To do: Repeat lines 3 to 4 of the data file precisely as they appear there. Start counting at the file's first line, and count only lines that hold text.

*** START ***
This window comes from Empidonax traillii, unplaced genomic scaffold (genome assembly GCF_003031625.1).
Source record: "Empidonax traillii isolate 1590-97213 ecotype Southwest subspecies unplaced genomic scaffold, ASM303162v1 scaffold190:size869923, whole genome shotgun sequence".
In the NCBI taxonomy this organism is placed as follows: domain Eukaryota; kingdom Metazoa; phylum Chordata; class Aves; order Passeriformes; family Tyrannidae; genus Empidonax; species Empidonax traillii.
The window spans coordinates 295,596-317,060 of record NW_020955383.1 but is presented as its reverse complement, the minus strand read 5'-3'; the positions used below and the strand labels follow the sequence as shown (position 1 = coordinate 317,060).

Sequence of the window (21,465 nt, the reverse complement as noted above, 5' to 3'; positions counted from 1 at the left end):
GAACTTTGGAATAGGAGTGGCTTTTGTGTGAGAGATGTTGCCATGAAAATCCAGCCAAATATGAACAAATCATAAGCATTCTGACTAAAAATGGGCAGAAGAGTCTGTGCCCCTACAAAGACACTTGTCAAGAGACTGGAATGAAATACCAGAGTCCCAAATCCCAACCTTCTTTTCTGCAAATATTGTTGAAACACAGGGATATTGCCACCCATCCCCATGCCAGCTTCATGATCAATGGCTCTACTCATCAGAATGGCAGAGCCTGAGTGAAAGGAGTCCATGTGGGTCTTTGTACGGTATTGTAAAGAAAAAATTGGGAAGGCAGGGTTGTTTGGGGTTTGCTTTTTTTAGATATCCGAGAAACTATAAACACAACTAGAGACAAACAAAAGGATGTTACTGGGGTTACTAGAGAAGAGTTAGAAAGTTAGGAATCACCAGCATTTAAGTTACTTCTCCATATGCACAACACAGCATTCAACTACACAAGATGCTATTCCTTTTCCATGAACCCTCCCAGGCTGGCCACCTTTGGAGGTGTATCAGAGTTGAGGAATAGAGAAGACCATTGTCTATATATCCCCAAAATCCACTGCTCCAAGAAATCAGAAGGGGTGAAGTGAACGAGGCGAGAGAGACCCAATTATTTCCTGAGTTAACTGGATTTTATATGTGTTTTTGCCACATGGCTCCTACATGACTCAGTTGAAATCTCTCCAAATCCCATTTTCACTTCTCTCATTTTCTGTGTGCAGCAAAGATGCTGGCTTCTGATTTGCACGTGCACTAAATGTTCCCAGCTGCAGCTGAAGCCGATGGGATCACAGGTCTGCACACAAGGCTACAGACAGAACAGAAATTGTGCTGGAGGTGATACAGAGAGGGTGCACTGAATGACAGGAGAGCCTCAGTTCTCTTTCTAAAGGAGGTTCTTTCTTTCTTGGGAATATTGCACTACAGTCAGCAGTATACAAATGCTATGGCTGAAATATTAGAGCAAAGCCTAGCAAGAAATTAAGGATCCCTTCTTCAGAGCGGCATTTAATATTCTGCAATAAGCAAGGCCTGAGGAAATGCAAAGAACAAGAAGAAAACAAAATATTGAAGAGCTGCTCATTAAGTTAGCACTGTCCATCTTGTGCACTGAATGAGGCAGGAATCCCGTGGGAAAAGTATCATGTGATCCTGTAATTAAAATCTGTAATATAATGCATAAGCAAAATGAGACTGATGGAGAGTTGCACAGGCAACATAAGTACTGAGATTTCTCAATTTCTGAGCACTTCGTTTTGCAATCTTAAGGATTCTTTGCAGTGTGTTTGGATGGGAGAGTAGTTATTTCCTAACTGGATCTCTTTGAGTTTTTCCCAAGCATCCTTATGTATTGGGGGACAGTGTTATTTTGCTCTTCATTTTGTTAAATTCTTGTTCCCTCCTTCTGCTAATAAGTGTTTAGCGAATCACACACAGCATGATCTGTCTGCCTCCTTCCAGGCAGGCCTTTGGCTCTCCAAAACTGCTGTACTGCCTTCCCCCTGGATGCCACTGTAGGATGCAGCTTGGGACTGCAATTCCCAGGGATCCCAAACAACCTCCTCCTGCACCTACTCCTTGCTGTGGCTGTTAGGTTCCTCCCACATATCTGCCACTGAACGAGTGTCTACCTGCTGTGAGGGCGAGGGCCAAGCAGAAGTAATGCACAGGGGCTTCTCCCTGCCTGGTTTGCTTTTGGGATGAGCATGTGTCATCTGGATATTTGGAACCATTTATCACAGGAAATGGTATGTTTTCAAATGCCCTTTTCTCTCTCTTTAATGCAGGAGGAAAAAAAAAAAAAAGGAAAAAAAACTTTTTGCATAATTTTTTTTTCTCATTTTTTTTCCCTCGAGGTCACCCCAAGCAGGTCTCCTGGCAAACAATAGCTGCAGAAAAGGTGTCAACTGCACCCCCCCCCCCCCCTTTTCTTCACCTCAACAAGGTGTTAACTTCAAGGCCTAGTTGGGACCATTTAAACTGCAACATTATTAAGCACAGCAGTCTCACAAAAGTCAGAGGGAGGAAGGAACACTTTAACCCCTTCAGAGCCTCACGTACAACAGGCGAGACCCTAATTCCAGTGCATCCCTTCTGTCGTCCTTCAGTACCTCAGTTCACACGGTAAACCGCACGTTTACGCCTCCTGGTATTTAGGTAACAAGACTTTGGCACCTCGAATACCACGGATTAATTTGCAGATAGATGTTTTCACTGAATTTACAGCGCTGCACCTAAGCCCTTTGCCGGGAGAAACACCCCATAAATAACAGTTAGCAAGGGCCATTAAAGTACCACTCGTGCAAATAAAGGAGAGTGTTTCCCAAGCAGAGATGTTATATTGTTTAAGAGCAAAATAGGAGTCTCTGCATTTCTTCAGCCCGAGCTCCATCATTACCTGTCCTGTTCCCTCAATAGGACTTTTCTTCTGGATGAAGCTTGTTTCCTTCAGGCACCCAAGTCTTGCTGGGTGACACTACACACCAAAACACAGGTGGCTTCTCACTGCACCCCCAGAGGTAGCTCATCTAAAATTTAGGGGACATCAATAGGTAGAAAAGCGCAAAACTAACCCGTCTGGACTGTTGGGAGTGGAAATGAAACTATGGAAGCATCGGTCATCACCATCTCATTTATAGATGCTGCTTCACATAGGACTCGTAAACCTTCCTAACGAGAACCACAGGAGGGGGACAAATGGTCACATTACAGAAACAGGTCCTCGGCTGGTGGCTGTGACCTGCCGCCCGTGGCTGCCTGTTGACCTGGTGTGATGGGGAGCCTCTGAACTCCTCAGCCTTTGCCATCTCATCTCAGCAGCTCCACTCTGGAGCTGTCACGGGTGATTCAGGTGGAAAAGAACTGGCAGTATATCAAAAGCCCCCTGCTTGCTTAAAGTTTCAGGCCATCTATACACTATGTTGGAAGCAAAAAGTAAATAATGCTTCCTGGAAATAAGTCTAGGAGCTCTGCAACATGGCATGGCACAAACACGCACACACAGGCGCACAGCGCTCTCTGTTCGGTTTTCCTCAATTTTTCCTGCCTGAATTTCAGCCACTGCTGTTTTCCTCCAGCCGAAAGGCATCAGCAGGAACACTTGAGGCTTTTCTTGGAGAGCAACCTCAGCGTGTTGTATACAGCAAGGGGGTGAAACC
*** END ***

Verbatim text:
In the NCBI taxonomy this organism is placed as follows: domain Eukaryota; kingdom Metazoa; phylum Chordata; class Aves; order Passeriformes; family Tyrannidae; genus Empidonax; species Empidonax traillii.
The window spans coordinates 295,596-317,060 of record NW_020955383.1 but is presented as its reverse complement, the minus strand read 5'-3'; the positions used below and the strand labels follow the sequence as shown (position 1 = coordinate 317,060).